Tim Davie has been clear with staff that the Corporation’s impartiality takes precedence over its relationship with external organisations. Why then, has he now invited a similar organisation to Stonewall, INvolve, into Broadcasting House to provide diversity advice? 

INvolve’s CEO, Suki Sandhu, says he is “proud to be a Stonewall Ambassador”, a role described by Stonewall as “a group of our closest supporters, giving £1,800 a year or more”. 

Sandhu set up INvolve in 2013 to help firms “drive cultural change and create inclusive workplaces where any individual can succeed”. Like Stonewall, INvolve runs a workplace accreditation scheme, called OUTstanding. 

Clues as to what is in that scheme can be found on the organisation’s website, and particularly, a blog post which recounts a panel session held in Dublin for members in early 2019. During the event, the panel suggested that staff in organisations who are signed up to OUTstanding should wear rainbow lanyards, ask for “gender inclusive” signage in toilets (so both sexes can use either facility), and even get involved in politics — at that point in time, by signing a letter to the Irish government calling for legal changes to allow same-sex marriage. 

All of these suggestions would win points in Stonewall’s Workplace Equality Index, though they would all be highly unsuitable for the BBC. In particular, any move similar to the Irish example, encouraging journalists in a work environment to sign open political letters, would be disastrous for the Corporation.

Who will hold INvolve accountable for the advice it gives to staff? One of the main reasons that Stonewall managed to successfully ingratiate itself into the BBC’s organisational culture was that many believed its claims to be expert. None are more guilty of this than the Corporation’s Diversity & Inclusion (D&I) team, who fought to keep the BBC in Stonewall’s pocket, and who are notorious for sidelining opposing views and criticism.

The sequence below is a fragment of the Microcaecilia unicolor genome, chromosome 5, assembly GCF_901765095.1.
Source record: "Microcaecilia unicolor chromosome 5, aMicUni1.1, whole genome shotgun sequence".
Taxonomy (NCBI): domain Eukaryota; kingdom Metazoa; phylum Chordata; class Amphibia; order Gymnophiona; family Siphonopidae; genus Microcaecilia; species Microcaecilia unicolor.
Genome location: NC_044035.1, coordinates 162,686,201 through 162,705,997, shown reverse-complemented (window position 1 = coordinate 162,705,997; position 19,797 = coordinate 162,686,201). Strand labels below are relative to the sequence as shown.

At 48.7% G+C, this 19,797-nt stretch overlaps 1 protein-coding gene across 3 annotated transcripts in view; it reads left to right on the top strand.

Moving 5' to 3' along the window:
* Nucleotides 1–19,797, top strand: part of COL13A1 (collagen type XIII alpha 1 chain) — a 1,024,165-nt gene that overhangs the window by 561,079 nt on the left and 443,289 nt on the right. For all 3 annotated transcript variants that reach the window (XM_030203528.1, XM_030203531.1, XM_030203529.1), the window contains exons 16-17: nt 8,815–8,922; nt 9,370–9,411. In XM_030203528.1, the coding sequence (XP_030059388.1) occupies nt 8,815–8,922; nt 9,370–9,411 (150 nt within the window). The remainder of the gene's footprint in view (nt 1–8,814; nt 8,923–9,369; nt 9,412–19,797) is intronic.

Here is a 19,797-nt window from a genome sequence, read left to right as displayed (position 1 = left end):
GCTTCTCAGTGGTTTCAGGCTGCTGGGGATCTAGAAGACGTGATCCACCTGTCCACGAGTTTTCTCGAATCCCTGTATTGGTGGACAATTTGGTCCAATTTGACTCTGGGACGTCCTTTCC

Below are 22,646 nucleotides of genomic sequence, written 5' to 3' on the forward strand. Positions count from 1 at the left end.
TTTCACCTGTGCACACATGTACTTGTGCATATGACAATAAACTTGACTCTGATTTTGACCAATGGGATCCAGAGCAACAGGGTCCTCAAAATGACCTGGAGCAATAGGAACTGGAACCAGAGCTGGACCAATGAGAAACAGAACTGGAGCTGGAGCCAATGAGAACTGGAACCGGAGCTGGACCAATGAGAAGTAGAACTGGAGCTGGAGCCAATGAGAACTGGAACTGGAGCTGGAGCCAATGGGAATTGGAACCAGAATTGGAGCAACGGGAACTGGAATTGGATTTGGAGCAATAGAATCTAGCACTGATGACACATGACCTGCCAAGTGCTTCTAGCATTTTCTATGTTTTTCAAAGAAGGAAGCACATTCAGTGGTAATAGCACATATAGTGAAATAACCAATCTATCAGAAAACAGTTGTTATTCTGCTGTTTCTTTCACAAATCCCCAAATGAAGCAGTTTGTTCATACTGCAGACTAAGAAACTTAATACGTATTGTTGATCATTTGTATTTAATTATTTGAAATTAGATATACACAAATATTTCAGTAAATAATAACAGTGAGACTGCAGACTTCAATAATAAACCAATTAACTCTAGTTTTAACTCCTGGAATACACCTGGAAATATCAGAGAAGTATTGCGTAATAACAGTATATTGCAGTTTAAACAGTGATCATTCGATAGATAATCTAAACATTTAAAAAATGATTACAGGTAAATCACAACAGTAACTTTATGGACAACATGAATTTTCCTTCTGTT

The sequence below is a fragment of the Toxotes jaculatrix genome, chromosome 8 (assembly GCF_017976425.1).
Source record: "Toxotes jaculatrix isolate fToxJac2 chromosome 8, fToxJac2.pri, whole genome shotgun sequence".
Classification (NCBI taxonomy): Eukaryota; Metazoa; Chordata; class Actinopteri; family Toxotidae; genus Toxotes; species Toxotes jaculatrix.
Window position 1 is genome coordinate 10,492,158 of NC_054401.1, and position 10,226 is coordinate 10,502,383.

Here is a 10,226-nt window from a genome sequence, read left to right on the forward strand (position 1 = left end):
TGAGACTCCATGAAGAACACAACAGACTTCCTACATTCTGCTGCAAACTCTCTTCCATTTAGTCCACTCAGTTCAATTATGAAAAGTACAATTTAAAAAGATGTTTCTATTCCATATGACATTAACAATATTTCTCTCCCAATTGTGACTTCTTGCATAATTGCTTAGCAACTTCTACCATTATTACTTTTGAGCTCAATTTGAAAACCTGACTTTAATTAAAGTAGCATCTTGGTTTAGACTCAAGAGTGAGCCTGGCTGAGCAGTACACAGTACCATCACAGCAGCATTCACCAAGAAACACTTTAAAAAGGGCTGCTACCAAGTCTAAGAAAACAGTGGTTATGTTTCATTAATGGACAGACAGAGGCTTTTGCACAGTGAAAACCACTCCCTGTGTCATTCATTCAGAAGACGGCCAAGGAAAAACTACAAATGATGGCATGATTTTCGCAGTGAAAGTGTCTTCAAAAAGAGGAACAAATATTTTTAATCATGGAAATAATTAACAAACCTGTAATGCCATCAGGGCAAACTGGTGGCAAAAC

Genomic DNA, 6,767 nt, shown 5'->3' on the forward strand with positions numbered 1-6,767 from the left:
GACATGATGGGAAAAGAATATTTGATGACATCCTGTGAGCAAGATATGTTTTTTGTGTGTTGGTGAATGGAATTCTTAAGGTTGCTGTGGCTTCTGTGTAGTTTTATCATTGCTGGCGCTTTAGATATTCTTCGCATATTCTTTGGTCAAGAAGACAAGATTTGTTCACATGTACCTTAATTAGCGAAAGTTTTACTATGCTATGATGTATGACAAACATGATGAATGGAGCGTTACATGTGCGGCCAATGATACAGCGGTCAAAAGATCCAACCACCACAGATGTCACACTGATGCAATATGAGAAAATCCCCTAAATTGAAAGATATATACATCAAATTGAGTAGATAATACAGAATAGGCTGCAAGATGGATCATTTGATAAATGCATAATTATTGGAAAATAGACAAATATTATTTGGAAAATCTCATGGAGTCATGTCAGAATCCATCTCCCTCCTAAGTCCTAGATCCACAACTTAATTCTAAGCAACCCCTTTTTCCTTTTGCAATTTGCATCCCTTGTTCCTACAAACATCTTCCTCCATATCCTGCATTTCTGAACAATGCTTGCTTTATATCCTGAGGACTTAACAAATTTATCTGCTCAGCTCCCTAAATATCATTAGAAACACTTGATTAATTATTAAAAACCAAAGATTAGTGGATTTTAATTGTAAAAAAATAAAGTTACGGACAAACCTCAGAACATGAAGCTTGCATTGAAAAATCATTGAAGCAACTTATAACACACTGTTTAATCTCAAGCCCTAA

It’s the BBC’s D&I team who were responsible for the “Language Review” conducted for BBC News two years ago. It ensured that homosexuality was incorrectly defined as “same-gender” (as distinct from “same-sex”) attraction — the same definition that Stonewall uses to make being gay trans inclusive.

Tim Davie should keep an eye on INvolve’s influence

One BBC old hand has seen submissions to the “gender identity” survey (which formed part of the Review) dominated by gender critical viewpoints — but the Review’s results have never been publicly disclosed. The Language Review informs the BBC’s style guide, but many journalists have been left aghast at the implications of the guide’s insistence that they use the pronouns and descriptors that a trans person wants or demands. What might appear to be a kind way of avoiding hurt feelings has resulted in male-bodied paedophiles being described in BBC output as “she”. Much of Fleet Street now follows the same logic.

Indeed, the BBC is far from alone in having dismantled much of its professional standards in order to accommodate gender ideology. Some other pillars of the establishment have followed suit. 

As Russian tanks rolled towards Kyiv in late February, the head of MI6, Richard Moore, decided that the spectre of Europe at war was the perfect excuse to plug his spooks’ involvement in LGBT History Month. At a time when a new Cold War threatens, I fear Putin’s security service have taken careful note of what their western counterparts consider important.

There is hope, though. Stonewall’s fall from grace was partly brought about when its CEO, Nancy Kelley, gave an infamous BBC interview in which she put people who hold “gender-critical beliefs” (in other words, those who accept the science of biological sex) on a par with anti-Semites. It’s to the BBC’s credit that it ran and defended that interview, as well as the revelatory podcasts on Stonewall’s influence by the BBC Radio 5 Live reporter, Stephen Nolan, despite pressure from senior managers. 

Will the Corporation go further, and enable an open and free discussion amongst staff about how to fairly reflect these contentious issues? That can only happen if the BBC’s diversity doyens are made to listen to a range of views and experiences, particularly those of women.

If Tim Davie really wants to avoid repeating the BBC’s mistaken embrace of Stonewall, and prove to licence payers that impartiality will be observed on contentious issues, he should keep an eye on INvolve’s influence. Requiring even more courage, he needs to carry out a root and branch reform of the Corporation’s Diversity & Inclusion team.

The author is a journalist with decade’s experience at the BBC